Greek doctor convicted of tourist's manslaughter

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The Independent Online

A junior doctor was convicted today of the manslaughter of a British holidaymaker who died after falling 40ft from a hotel balcony on a Greek holiday island.

Christopher Rochester, 24, of Chester-le-Street, County Durham, died in agony from internal bleeding after being left unattended on a hospital trolley while on holiday in Faliraki in June 2000.



Stergios Pavlidis was found guilty of manslaughter by neglect by three judges at Rhodes magistrates' court today.



Two other doctors, Georgos Karavolias and Mihalis Sokorelos, were cleared of manslaughter.





Pavlidis was sentenced to 15 months, suspended for three years.

Christopher's parents, Pam Cummings and stepfather George Cummings, fought a long campaign to get justice for their son.



In 2002 Pavlidis, Karavolias and Sokorelos, who all worked at the island's Andreas Papandreou Hospital, were convicted by a Greek court of manslaughter by neglect and sentenced to three years imprisonment.



Their sentences were deferred until after they appealed.



Three years later they successfully overturned the conviction.



Mr and Mrs Cummings immediately challenged the ruling and the Greek Supreme Court ordered a re-trial, which was heard yesterday.



Giving evidence, Mrs Cummings urged the judges to convict the three doctors and allow her the opportunity to grieve properly.



An inquest in Britain into Christopher's recorded a verdict of accidental death contributed to by neglect.



North Durham Coroner Andrew Tweddle said at the time he had "great concern about the standards of medical care" in Rhodes.



When the holidaymaker's body was returned to the UK, a post-mortem examination found one of his kidneys was missing.



An organ was later sent to the family, but tests failed to produce a DNA match. A separate investigation into the kidney mix-up is on-going.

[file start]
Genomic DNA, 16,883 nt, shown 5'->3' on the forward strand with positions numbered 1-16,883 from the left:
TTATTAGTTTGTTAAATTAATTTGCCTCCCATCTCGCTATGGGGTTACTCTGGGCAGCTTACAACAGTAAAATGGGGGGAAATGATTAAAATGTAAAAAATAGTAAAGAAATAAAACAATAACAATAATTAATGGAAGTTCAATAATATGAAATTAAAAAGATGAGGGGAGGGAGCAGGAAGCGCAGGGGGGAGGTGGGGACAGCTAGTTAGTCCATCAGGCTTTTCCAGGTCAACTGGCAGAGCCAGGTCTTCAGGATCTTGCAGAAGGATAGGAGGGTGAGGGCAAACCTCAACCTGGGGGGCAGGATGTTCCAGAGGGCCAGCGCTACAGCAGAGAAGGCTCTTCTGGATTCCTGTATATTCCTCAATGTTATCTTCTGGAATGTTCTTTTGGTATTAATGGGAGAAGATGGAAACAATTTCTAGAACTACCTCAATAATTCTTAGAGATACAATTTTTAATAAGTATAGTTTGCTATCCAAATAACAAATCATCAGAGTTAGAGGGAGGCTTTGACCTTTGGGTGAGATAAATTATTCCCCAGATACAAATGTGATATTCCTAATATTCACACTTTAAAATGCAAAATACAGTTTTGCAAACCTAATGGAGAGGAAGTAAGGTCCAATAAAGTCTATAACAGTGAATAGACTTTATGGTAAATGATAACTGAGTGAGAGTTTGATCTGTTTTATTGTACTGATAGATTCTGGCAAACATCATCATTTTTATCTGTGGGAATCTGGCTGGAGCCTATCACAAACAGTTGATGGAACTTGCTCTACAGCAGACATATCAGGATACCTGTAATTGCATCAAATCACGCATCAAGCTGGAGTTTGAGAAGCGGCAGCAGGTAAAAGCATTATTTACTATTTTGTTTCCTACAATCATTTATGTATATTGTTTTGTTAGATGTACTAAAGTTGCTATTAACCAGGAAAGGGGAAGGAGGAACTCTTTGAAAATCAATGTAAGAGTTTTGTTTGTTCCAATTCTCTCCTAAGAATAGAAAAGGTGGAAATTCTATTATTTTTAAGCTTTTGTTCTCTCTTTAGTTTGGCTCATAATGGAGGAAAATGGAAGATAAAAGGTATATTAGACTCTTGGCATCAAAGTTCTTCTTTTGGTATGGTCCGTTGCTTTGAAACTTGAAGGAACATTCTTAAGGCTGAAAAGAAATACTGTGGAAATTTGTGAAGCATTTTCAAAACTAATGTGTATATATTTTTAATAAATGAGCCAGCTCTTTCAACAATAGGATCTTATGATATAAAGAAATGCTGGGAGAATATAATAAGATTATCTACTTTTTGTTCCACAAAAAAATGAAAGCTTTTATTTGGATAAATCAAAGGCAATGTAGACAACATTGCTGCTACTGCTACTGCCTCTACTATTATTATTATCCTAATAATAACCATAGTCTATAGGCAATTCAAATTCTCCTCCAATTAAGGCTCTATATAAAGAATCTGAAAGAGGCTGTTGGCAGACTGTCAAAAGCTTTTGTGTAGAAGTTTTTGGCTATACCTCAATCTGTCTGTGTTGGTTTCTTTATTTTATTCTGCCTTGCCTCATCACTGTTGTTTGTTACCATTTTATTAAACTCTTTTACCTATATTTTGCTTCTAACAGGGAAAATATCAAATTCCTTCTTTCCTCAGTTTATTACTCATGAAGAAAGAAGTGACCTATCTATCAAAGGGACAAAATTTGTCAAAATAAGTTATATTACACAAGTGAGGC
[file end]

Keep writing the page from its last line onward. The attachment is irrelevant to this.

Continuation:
In a tense court room, the three judges conferred briefly by covering their faces with bundles of legal papers, before the President Judge announced unanimously that Pavlidas' was guilty and acquitted Karavolias and Sokorelos.

There was brief pandemonium as the chief prosecutor and lawyers for the Cummings family and Pavlidas argued about the sentence.



The judges then conferred again and with a flick of legal papers, ordered Pavlidas to serve a 15-month prison sentence, suspended for three years.



Immediately after the verdict Mrs Cummings broke down in tears and was comforted by her husband.



Later, after a few minutes to let the verdicts sink in, Mrs Cummings said: "I am happy in respect that last night I really did not think that we would get anything.



"We were all under the impression that the doctors were going to be found not guilty, so yes, I am happy with the outcome.



"The other two can rot in hell."



Mrs Cummings also criticised Dr Karavolias and said that if he had been in the A&E department then Christopher would have lived.



The court heard evidence that the A&E surgeon was in a hospital rest room and had left instructions that he should be called in an emergency. He maintained that no one had contacted him.



"If he had been in A&E, a trained specialist doctor, he would have been there to take over from Pavlidas, the junior doctor," Mrs Cummings said.



"If Karavolias had been (there) Chris would have lived, I am sure of it."



The family's lawyer Sotirios Manolaidis explained that it was unlikely that the three doctors would be barred from practising again, a decision Mrs Cummings slammed.



"Greek justice is not true justice, that's my opinion. Even when all three were originally convicted they continued to work pending the outcome of their appeal," she said.



Mr Manolaidis said that even if Pavlidas appealed the verdict it is unlikely that the Supreme Court would overturn the conviction because today's decision was unanimous. A full written judgment by the court is to be given later.

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